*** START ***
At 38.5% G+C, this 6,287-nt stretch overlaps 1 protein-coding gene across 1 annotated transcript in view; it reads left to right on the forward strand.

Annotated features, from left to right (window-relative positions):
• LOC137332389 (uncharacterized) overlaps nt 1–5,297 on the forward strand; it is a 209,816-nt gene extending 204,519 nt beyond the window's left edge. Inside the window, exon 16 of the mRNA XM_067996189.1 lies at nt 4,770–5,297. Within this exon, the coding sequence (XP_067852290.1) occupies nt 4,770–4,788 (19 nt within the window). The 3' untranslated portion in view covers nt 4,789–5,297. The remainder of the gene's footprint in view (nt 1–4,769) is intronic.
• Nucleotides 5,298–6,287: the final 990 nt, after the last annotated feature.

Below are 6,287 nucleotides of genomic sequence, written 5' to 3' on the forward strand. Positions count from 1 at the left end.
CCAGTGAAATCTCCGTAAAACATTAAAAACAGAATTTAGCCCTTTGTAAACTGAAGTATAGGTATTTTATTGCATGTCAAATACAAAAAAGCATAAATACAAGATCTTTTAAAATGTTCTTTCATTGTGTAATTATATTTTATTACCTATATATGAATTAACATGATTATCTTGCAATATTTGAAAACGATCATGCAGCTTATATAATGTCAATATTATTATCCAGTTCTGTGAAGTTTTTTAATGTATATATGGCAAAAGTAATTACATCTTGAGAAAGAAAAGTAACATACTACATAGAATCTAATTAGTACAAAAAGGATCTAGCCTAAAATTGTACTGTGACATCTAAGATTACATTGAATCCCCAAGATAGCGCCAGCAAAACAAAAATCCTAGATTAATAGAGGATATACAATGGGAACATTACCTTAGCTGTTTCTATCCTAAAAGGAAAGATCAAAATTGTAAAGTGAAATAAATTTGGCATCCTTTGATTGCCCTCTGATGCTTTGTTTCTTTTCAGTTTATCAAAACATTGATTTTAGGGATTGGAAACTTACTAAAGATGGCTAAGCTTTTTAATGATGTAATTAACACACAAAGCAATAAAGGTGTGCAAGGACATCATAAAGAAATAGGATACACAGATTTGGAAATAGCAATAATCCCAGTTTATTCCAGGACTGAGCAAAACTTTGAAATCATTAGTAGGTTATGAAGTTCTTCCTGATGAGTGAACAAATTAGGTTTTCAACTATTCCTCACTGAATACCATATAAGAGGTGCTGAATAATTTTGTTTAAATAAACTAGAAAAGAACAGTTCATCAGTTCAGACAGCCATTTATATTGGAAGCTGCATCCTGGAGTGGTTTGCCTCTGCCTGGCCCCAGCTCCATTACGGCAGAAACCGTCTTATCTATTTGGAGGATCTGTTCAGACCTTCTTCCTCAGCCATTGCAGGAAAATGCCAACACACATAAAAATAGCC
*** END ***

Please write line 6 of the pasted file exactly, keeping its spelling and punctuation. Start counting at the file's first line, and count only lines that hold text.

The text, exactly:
CCAGTGAAATCTCCGTAAAACATTAAAAACAGAATTTAGCCCTTTGTAAACTGAAGTATAGGTATTTTATTGCATGTCAAATACAAAAAAGCATAAATACAAGATCTTTTAAAATGTTCTTTCATTGTGTAATTATATTTTATTACCTATATATGAATTAACATGATTATCTTGCAATATTTGAAAACGATCATGCAGCTTATATAATGTCAATATTATTATCCAGTTCTGTGAAGTTTTTTAATGTATATATGGCAAAAGTAATTACATCTTGAGAAAGAAAAGTAACATACTACATAGAATCTAATTAGTACAAAAAGGATCTAGCCTAAAATTGTACTGTGACATCTAAGATTACATTGAATCCCCAAGATAGCGCCAGCAAAACAAAAATCCTAGATTAATAGAGGATATACAATGGGAACATTACCTTAGCTGTTTCTATCCTAAAAGGAAAGATCAAAATTGTAAAGTGAAATAAATTTGGCATCCTTTGATTGCCCTCTGATGCTTTGTTTCTTTTCAGTTTATCAAAACATTGATTTTAGGGATTGGAAACTTACTAAAGATGGCTAAGCTTTTTAATGATGTAATTAACACACAAAGCAATAAAGGTGTGCAAGGACATCATAAAGAAATAGGATACACAGATTTGGAAATAGCAATAATCCCAGTTTATTCCAGGACTGAGCAAAACTTTGAAATCATTAGTAGGTTATGAAGTTCTTCCTGATGAGTGAACAAATTAGGTTTTCAACTATTCCTCACTGAATACCATATAAGAGGTGCTGAATAATTTTGTTTAAATAAACTAGAAAAGAACAGTTCATCAGTTCAGACAGCCATTTATATTGGAAGCTGCATCCTGGAGTGGTTTGCCTCTGCCTGGCCCCAGCTCCATTACGGCAGAAACCGTCTTATCTATTTGGAGGATCTGTTCAGACCTTCTTCCTCAGCCATTGCAGGAAAATGCCAACACACATAAAAATAGCC